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"Smart growth is great, as long as you keep the dumb ideas out of it."1
Rep. Jim Moran, D-Va.
Recently there has been much talk in Washington about how so-called "suburban sprawl" is ruining our quality of life, and how "smart growth" is the answer. Many "smart-growthers" argue that since Europeans seem able to control the spread of their urban areas, we should follow their example. But can European policies that prevent "suburban sprawl" be incorporated into a sensible quality-of-life agenda for America?
The American Way. Before going down the European path, smart-growthers should realize that there are several differences between the United States and Europe. First, with approximately 2.3 billion acres of land, Americans simply have much more space in which to live.2 Second, the United States has a younger population than Europe, a population that needs more space to raise families. Third, the United States has consistently generated higher economic growth than Europe. This economic growth has increased incomes, which, in turn, has allowed for higher rates of home ownership. Finally, the United States has a lead in the use of decentralizing technologies, such as automobiles and computers, that allow people to live some distance from their place of work. Most Americans would consider all of these differences beneficial to their quality of life.
The European Approach. These differences explain, in part, the expansion of urban areas in the United States. But what has prevented the spread of cities and suburbs in Europe? The answer is simple – government policies that restrict personal freedoms, limit economic growth, raise costs on consumers, impose high rates of taxation, and maintain costly subsidies. Smart growthers note that Europeans live in cities because goods and services are available there. Indeed, in many European cities there are small shops on almost every street with more traditional "mom and pop" operations than are found in the United States. The reason? Strict government regulations on business hours, shop locations, large retail chains, and discount stores – regulations that significantly raise prices on consumer products. Small wonder that when many Europeans visit America, they bring empty suitcases to fill with competitively priced goods.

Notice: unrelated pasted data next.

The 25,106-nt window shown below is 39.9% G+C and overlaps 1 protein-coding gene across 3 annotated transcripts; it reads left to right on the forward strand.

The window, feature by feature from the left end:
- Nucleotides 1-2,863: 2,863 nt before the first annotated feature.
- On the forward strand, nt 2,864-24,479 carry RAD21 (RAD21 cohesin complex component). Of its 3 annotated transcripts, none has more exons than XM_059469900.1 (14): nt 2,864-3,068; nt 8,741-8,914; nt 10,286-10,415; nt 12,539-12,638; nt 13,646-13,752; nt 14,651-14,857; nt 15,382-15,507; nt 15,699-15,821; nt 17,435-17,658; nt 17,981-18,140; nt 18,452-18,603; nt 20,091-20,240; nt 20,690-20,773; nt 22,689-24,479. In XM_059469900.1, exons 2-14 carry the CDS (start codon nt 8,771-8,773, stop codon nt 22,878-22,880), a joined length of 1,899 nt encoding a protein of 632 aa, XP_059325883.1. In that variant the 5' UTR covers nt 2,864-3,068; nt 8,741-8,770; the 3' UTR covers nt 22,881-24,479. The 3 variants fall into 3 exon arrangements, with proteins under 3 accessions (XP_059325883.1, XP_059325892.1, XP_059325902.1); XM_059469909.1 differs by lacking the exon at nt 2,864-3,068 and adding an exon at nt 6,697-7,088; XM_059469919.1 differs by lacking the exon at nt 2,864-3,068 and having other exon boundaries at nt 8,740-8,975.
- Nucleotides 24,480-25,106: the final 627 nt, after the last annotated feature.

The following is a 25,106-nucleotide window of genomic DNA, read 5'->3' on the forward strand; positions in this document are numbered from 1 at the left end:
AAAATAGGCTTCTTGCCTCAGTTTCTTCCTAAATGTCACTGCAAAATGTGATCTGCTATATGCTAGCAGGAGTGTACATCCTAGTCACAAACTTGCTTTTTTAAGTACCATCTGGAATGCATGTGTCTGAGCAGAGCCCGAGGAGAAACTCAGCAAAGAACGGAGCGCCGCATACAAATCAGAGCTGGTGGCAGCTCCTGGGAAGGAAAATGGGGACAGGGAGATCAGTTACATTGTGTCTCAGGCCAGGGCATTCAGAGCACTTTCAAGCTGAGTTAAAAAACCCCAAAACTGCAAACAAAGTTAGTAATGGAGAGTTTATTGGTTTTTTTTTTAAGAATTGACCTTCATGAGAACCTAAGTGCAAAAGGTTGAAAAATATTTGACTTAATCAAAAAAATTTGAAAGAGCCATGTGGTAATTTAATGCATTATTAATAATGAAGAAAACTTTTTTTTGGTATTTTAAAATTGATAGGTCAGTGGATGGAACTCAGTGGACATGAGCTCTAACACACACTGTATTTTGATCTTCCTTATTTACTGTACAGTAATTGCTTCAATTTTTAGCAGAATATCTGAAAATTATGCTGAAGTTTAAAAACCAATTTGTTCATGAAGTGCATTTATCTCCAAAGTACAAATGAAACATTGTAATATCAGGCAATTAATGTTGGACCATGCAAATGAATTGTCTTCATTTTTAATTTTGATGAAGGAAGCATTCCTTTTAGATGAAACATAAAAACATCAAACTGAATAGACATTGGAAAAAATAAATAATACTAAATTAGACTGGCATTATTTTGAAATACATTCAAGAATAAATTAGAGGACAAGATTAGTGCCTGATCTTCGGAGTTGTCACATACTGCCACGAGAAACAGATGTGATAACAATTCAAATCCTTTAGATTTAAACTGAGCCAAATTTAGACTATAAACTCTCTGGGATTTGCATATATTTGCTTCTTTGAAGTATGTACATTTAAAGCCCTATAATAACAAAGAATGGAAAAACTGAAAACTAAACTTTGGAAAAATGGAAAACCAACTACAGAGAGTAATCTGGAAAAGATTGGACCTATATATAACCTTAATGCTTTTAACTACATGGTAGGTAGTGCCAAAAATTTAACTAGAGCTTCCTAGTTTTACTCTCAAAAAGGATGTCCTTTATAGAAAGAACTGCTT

Europeans also live in high-density urban areas because of punitive tax structures. Energy taxes are so high that it is prohibitively expensive to even contemplate a daily commute of any distance – especially by car. High rates of both sales and income taxes also leave much less disposable income available for buying large homes. Such tax policies may limit the spread of urban areas, but few sensible Americans would wish to adopt them.
Preserving farmland is a mantra of smart-growthers, and Europe has certainly kept much of its farmland intact – even land that, in America, would have been developed long ago. However, to maintain farms in these areas, Europe must give its farmers vast subsidies. These subsidies are a heavy burden on taxpayers and also significantly raise the cost of food.